The jokes in this book are generally what you would expect in a book written for the early adolescent. They are corny and based on simple wordplay, life situations and puns. While most are based on a computer, for some, the computer is a prop and could be replaced by other objects.

 The first one in the collection is typical, “What do computers eat? A bit here, a bit there!” Humorous for the adolescent, these jokes will cause some giggles, but nothing side-splitting.

Saturday, April 20, 2019

Review of "Sword of the Atom Special"

Review of

Sword of the Atom Special

Five out of five stars

 The temporal position of this story in the saga of the Atom superhero is after his adventures in the four-part series with the little people in the South American jungle. While there, Ray Palmer (the Atom) was bombarded with white dwarf radiation so that his body has changed to the point where engaging in either a shrinking or growing event is extremely painful to the point that he is rendered unconscious. 

 The story is presented as a book called “The Atom’s Farewell,” by Ray Palmer and his wife Jean Loring as told to Norman Brawler. It describes Ray Palmer’s courtship of Jean Loring and how their marriage collapsed, leading to his trip to the city of Morlaidh, where the people were all six inches high and he was trapped at that height. He is restored to normal height by the blast of radiation and after difficulties in his old life decides to go back to look for his new love, Queen Laethwen. Norman Brawler is his sidekick in this quest.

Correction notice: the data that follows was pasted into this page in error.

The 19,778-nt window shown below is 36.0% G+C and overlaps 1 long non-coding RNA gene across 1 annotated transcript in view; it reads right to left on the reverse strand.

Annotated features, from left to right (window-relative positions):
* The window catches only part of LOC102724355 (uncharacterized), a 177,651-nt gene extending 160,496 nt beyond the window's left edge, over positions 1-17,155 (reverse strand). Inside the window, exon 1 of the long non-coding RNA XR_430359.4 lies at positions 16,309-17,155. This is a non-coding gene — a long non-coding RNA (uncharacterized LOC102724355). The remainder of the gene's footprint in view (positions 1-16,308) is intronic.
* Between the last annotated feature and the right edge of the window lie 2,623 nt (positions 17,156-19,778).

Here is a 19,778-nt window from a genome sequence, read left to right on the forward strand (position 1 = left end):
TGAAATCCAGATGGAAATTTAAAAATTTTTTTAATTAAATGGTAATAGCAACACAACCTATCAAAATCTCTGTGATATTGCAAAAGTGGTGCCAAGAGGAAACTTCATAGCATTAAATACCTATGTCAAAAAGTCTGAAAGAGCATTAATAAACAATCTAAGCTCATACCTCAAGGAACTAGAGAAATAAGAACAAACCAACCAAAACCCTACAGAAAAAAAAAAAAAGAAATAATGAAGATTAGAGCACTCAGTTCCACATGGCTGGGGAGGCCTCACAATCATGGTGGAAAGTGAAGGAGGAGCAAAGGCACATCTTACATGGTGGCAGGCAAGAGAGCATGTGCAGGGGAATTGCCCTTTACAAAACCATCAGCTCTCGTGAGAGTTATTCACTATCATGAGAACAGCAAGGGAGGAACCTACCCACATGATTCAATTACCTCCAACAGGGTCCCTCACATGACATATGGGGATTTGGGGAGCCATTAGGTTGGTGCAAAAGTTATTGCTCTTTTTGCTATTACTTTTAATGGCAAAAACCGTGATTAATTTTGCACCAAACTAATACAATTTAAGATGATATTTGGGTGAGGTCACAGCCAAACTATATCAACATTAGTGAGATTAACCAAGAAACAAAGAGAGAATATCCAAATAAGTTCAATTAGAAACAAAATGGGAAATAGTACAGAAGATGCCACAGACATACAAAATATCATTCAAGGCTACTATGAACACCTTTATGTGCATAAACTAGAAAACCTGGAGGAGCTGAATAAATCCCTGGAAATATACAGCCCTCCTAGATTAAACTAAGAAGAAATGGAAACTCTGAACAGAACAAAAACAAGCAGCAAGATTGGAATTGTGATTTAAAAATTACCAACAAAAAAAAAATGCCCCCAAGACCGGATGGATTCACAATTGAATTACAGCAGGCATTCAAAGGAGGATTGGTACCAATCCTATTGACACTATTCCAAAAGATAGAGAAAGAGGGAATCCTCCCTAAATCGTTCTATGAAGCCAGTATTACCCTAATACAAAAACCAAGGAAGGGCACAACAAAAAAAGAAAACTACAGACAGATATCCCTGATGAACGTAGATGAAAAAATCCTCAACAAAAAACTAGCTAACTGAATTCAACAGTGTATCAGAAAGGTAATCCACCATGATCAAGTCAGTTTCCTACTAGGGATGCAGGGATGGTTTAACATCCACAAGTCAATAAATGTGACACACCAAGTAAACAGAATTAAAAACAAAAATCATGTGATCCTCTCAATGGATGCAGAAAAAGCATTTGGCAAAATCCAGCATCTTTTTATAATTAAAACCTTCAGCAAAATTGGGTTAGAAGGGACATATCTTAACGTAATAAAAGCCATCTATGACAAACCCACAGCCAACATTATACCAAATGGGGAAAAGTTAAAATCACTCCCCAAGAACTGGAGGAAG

It is an adventure the likes of which is rarely seen in the comics, where the superhero loses his powers and must somehow live the life of a normal person. In this case, it works very well and does have a happy ending. While Ray Palmer is trapped at the height of six inches, he is among his own kind and can live the fairy tale ending. This makes it a very good story, emphasizing the human syllable of the superhuman.

Thursday, April 18, 2019

Review of "Birdscapes: A Pop-Up Celebration of Bird Songs in Stereo Sound," by Miyoko Chu

Review of
Birdscapes: A Pop-Up Celebration of Bird Songs in Stereo Sound, by Miyoko Chu ISBN 9780811864282

Five out of five stars
 This book is amazing, the pop-up images of the various habitats are incredibly detailed, giving the reader many different features to examine and explore. A different sound track plays when each scene is opened, so the reader can hear what it would sound like if they were to be in that specific ecosystem.
 This is a book that will educate and entertain readers of all ages. I strongly recommend it for all people that want to learn or teach the basics of birds in specific habitats.

Wednesday, April 17, 2019

Review of "Sword of the Atom," a four-part comic miniseries